Building custom business software is difficult. In my two-and-a-half decades of experience in the industry, I’ve seen many different mistakes that contributed to custom software development projects being late or even failing. As I’ve worked with hundreds of different teams in nearly every industry–from small companies to large enterprises–I’ve noticed that the same handful of mistakes happen in all those teams.
For that reason, I’ve documented a few of the most common mistakes in the hope that you can learn from these experiences and avoid making the same mistakes on your own custom development projects.
1. Rushing the Requirements Phase
Just as a marathoner should not sprint at the beginning of the race, custom business software teams should pace themselves at the beginning of a project–slowing down to make sure they know where they’re going. Software development teams need to take the time to consider what is actually needed and how they plan to meet those needs, all well before coding ever begins.
This might sound obvious, but it’s actually a very common mistake–especially under the tyranny of customer software deadlines. Many software development teams end up feeling the pressure to start writing some code before they truly know what they’re building or how it aligns with the business needs, but this almost always leads to disaster.
Instead, you can do what we do at Trailhead and treat the requirements gathering and design steps as a separate phase of the project that needs to be completed before the custom software implementation phase can begin.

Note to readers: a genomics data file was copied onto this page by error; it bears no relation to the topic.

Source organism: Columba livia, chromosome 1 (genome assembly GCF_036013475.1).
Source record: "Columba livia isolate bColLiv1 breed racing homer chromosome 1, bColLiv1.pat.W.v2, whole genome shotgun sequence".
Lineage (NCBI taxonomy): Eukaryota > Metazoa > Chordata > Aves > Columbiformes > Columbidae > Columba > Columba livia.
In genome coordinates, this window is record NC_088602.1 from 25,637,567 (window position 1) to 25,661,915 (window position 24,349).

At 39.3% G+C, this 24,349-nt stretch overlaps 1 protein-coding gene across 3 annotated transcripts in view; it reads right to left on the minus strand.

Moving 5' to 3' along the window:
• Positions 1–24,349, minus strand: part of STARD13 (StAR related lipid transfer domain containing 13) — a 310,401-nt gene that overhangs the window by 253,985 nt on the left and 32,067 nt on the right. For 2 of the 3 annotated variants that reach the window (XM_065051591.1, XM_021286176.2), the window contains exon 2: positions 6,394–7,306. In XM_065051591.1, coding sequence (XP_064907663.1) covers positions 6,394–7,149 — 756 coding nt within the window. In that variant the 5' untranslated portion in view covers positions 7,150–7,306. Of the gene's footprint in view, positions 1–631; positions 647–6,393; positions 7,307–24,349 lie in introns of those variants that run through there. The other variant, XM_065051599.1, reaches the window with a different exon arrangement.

2. Skipping Visual User Interface Designs or Wireframes
It’s often said that “a picture is worth a thousand words” and we’ve found this to be true for communicating software requirements. We have not found a faster way to get everyone on the same page about a software system than to create visual UI designs, prototypes, or wireframes that show what the user interface for the software will look like and how it will work. Those visuals can take many different forms–wireframes, high-fidelity mockups, or even interactive prototypes. No matter what you choose, it’s critical not to skip this step.
Time and time again, we’ve found that creating these high-fidelity mockups as part of our proven process at Trailhead has helped us prevent misunderstandings, scope creep, change requests, defects, and code rework. Even though it might seem like an “extra step,” we find that it costs much less time and money to do the designs upfront and avoid the fallout that can occur otherwise when not everyone has the same understanding of what’s being built.
3. Hiring or Fostering Hero Software Developers
A “hero developer” may sound like a good thing, but it is most definitely not. Hero development is actually a pejorative term used to describe the expenditure of huge amounts of effort by a talented individual to overcome shortcomings in processes, project management, communication, scheduling, architecture, or overall technical skills.
These types of heroes on a custom software development project may hide major deficiencies from project managers or upper management for a time, but they always come out in the end. If you want to know if you have a hero developer on your team, you might have projects that seem difficult to manage or applications that are very fragile. You might sense tension in the team, especially around one person. You may also notice quality issues or frequently missed deadlines. All of these are indicators of a hero making this work just well enough.
My advice to managers of hero developers is to start by showing them the ways in which their heroic efforts, while appreciated, actually prevent things from improving. Their efforts to “muscle through” each time is probably burning them out, and many times they will be eager for opportunities to collaborate and delegate more with teammates if you show them how.